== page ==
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The Society of Biology wants to ensure that no pupil in Scotland is taught that belief in Intelligent Design is a valid intellectual position. Evolution must be taught without rival.

I’ve got the perfect plan. How about arranging a debate in every school between articulate and knowledgeable proponents of each position?

Then the pupils will be able to see for themselves how obvious it is that complex functional systems of interrelated components can come into existence without intelligent input.

Despite the utter lack scientific explanation, pupils will also develop blind faith in the speculation that the first life arose by purely natural processes.

Surely the best way to expose bad arguments is to discuss them openly.

Or are aggressive atheists afraid that evolution, an indispensable foundation of their belief system, might not stand up to open debate in our educational institutions?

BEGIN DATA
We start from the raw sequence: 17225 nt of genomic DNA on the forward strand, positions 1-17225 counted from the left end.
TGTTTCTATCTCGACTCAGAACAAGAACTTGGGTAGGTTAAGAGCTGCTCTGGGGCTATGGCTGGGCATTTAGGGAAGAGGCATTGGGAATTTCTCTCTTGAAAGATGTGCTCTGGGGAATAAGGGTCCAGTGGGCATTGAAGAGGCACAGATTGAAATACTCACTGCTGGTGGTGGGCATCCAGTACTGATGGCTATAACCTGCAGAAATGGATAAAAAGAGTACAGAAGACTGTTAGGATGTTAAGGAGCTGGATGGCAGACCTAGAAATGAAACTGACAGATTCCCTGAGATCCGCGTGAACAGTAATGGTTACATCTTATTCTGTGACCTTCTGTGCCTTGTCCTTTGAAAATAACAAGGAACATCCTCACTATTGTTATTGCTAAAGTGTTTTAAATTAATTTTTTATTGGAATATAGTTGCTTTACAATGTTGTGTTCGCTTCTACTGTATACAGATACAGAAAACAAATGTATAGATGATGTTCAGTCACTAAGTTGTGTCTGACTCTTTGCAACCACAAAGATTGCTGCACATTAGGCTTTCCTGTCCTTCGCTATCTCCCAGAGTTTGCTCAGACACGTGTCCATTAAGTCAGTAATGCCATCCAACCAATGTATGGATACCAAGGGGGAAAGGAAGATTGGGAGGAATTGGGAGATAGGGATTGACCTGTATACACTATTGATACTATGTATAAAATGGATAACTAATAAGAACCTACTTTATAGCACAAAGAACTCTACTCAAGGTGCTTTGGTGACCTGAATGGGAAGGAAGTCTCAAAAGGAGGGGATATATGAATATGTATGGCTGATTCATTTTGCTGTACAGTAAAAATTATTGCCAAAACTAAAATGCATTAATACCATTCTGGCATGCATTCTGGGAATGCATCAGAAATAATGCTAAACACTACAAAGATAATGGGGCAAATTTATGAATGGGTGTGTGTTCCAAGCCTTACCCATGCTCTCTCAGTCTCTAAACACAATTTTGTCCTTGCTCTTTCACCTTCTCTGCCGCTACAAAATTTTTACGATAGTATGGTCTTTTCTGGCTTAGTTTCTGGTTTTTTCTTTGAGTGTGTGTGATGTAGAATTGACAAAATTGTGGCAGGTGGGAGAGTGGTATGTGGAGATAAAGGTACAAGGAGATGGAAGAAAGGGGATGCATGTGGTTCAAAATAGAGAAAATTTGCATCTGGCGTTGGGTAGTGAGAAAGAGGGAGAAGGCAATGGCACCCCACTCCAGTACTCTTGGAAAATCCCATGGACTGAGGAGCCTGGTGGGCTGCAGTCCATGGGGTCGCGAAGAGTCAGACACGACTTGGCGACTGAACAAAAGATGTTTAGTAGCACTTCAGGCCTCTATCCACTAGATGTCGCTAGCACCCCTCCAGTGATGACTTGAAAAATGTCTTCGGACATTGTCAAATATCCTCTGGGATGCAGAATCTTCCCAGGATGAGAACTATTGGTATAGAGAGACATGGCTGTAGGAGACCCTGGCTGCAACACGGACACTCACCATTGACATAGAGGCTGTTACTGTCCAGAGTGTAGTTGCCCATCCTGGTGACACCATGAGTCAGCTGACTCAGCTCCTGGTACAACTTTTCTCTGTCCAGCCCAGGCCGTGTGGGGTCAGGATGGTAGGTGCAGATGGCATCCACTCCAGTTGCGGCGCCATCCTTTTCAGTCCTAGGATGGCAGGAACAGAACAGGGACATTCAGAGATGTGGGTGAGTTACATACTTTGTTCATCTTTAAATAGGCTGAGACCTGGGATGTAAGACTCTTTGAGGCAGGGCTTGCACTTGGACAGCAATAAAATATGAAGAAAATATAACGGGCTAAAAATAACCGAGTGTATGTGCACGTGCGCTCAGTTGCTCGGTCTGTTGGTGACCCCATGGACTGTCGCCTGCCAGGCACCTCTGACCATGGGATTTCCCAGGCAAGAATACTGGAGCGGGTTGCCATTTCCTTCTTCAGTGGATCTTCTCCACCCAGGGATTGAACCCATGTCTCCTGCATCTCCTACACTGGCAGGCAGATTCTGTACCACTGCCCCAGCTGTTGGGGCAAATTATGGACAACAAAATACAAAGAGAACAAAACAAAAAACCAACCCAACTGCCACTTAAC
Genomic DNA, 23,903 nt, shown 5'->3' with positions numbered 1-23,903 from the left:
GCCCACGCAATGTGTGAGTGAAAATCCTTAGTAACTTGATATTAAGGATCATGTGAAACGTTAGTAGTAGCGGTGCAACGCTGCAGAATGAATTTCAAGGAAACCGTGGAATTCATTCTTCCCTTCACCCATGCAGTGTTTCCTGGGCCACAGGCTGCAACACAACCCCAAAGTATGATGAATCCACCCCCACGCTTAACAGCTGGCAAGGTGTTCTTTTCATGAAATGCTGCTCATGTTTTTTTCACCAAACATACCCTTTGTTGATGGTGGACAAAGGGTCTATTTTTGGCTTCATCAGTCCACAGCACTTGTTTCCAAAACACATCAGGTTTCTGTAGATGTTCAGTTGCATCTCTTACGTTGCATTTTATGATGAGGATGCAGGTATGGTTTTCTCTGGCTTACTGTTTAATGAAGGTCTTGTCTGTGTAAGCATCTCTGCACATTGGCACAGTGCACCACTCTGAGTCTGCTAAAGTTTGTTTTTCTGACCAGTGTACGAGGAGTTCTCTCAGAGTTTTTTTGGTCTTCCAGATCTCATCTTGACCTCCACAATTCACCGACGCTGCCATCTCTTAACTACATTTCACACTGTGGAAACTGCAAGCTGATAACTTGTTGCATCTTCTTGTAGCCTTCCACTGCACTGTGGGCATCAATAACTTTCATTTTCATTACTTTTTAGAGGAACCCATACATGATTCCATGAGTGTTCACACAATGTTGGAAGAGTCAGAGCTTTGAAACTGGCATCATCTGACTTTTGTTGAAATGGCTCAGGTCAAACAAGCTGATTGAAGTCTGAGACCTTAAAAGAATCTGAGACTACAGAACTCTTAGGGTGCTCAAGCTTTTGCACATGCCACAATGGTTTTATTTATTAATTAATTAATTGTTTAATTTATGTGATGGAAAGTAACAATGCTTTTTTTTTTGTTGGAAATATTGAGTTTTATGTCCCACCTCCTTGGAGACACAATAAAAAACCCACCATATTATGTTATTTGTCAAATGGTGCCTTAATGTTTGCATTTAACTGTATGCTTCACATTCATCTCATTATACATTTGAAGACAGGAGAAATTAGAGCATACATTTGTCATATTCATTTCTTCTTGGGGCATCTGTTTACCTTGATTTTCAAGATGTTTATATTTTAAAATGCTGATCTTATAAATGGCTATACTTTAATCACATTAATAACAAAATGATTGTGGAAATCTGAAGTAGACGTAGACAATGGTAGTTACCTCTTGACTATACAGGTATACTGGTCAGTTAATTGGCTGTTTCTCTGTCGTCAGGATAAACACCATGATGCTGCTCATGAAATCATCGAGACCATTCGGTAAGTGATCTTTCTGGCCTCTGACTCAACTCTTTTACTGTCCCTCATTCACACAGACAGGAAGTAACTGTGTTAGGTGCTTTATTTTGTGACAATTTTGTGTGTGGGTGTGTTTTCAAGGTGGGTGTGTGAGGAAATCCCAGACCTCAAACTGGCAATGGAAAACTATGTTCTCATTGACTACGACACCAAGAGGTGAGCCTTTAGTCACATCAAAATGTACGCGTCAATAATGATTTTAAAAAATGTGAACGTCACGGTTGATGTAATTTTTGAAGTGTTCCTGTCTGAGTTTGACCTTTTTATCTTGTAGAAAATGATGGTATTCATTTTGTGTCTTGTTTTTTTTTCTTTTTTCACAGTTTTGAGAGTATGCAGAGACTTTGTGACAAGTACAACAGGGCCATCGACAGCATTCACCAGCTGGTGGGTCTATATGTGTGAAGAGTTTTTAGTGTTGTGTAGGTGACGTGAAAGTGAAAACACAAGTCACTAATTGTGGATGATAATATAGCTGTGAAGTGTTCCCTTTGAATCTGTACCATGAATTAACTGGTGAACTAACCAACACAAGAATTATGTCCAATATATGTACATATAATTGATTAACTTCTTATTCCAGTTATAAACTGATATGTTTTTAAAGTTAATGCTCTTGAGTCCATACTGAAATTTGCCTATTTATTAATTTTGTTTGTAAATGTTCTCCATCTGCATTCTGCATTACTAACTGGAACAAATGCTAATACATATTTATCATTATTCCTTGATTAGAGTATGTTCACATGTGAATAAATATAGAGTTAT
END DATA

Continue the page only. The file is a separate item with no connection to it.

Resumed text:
Richard Lucas

Broomyknowe

Edinburgh

Gavin Cargill (Letter, 24 December) chides Hugh Reilly for his confident atheism but forgets that confidence in a belief does not justify it.

His own confidence in Christianity may be misplaced and, as an atheist myself, I think it is.

Beliefs should be founded on evidence. In the case of belief in an “afterlife” (an oxymoron), there is no evidence. Nor does it make any sense.

The claims of Christianity are based on misunderstandings of Jesus’s life and the Jewish superstitions about the Kingdom of Heaven he espoused.

This justifies the belief that it does not exist and Mr Reilly’s atheism.

Steuart Campbell

Dovecot Loan

Edinburgh